Decoding > Classification with permutation (process_decoding_permutation.m)
These two processes work in a similar way:
Input: the input is the channel data from two conditions (e.g. condA and condB) across time. Number of samples per condition should be the same for both condA and condB. Each of them should at least contain two samples.
Output: the output is a decoding curve across time, showing your decoding accuracy (decoding condA vs. condB) at time point 't'.
Classifier: Two methods are offered for the classification of MEG recordings across time: Support vector machine (SVM) and Linear discriminant analysis (LDA).
In the context of this tutorial, we have two condition types: faces, and scenes. We want to decode faces vs. scenes using 306 MEG channels. In the data, the faces are named as condition ‘201’; and the scenes are named as condition ‘203’.
Go to the Download page of this website, and download the file: sample_decoding.zip
- Unzip it in a folder that is not in any of the Brainstorm folders (program folder or database folder). This is really important that you always keep your original data files in a separate folder: the program folder can be deleted when updating the software, and the contents of the database folder is supposed to be manipulated only by the program itself.
- Start Brainstorm (Matlab scripts or stand-alone version).
Select the menu File > Create new protocol. Name it "TutorialDecoding" and select the options:
Import the recordings
- Go to the "functional data" view (sorted by subjects).
Right-click on the TutorialDecoding folder > New subject > Subject01
Leave the default options you defined for the protocol.
- We will not pay much attention to MEG/MRI registration because we are not going to compute any source models, the decoding is done on the sensor data.
- Select only two events: 201 (faces) and 203(scenes)
- Epoch time: [-100, 1000] ms
- Remove DC offset: Time range: [-100, 0] ms
- Do not create separate folders for each event type
You will get a message saying "some epochs are shorter than the others". Answer yes.
Select the Process2 tab at the bottom of the Brainstorm window.
Drag and drop 40 files from group 201 to the left (Files A).
Drag and drop 40 files from group 203 to the right (Files B).
Cross-validation is a model validation technique for assessing how the results of our decoding analysis will generalize to an independent data set.
Low-pass cutoff frequency: If set, it will apply a low-pass filter to all the input recordings.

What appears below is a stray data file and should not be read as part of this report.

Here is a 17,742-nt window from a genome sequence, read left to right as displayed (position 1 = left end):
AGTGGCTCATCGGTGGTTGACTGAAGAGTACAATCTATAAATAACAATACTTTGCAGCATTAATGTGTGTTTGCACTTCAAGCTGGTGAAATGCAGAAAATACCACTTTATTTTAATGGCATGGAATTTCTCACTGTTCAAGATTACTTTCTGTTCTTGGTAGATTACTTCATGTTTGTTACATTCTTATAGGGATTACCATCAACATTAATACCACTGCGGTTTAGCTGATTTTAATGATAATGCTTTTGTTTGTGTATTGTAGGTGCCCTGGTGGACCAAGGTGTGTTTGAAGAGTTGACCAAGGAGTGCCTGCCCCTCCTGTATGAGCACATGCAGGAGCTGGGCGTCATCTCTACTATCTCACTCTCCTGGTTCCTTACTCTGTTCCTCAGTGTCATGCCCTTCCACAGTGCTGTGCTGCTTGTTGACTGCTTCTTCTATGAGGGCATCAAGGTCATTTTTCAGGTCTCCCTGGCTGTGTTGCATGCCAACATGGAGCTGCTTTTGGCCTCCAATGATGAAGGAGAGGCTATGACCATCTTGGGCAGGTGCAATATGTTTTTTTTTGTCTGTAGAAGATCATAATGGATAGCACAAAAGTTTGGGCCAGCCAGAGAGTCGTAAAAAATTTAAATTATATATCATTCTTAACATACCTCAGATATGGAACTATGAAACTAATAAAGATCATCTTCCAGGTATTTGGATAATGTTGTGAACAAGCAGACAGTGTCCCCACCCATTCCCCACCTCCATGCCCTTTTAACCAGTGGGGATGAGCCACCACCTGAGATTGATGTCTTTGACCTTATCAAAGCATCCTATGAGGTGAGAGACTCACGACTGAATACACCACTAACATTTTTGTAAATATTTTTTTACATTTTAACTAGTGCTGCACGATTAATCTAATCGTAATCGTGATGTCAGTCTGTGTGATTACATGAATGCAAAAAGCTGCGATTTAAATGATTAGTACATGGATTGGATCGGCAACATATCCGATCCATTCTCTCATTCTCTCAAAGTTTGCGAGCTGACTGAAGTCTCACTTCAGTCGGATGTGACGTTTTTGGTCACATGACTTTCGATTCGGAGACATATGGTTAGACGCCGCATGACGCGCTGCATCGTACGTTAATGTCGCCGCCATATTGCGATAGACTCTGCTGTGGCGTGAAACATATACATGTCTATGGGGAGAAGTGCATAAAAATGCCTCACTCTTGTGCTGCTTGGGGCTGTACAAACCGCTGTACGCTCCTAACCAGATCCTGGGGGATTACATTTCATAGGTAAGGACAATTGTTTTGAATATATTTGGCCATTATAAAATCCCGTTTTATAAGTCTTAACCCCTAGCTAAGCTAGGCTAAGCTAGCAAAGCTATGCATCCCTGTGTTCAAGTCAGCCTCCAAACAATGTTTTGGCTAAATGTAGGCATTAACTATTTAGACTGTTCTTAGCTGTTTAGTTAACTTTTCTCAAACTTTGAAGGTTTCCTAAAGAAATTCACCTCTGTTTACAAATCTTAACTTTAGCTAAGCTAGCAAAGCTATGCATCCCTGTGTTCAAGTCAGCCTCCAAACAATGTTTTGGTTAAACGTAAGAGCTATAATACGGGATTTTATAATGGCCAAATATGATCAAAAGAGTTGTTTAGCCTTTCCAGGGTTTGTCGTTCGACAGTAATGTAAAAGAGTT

Matlab SVM/LDA: Require Matlab's Statistics and Machine Learning Toolbox.
These methods do a k-fold stratified cross-validation for you, meaning that each fold will contain the same proportions of the two types of class labels (option "Number of folds").
LibSVM: Requires the LibSVM toolbox (download and add to your path).
The LibSVM cross-validation may be faster but will not be stratified.
This is an iterative procedure. The training and test data for the SVM/LDA classifier are selected in each iteration by randomly permuting the samples and grouping them into bins of size n (you can select the trial bin sizes). In each iteration two samples (one from each condition) are left out for test. The rest of the data are used to train the classifier with.
Trial bin size: If greater than 1, the training data will be randomly grouped into bins of the size you determine here. The samples within each bin are then averaged (we refer to this as sub-averaging); the classifier is then trained using the averaged samples. For example, if you have 40 faces and 40 scenes, and you set the trial bin size to 5; then for each condition you will have 8 bins each containing 5 samples. Seven bins from each condition will be used for training, and the two left-out bins (one face bin, one scene bin) will be used for testing the classifier performance.
This work was supported by the McGovern Institute Neurotechnology Program to PIs: Aude Oliva and Dimitrios Pantazis. http://mcgovern.mit.edu/technology/neurotechnology-program
Khaligh-Razavi SM, Bainbridge W, Pantazis D, Oliva A (2016)
From what we perceive to what we remember: Characterizing representational dynamics of visual memorability. bioRxiv, 049700.
Cichy RM, Pantazis D, Oliva A (2014)
Resolving human object recognition in space and time, Nature Neuroscience, 17:455–462.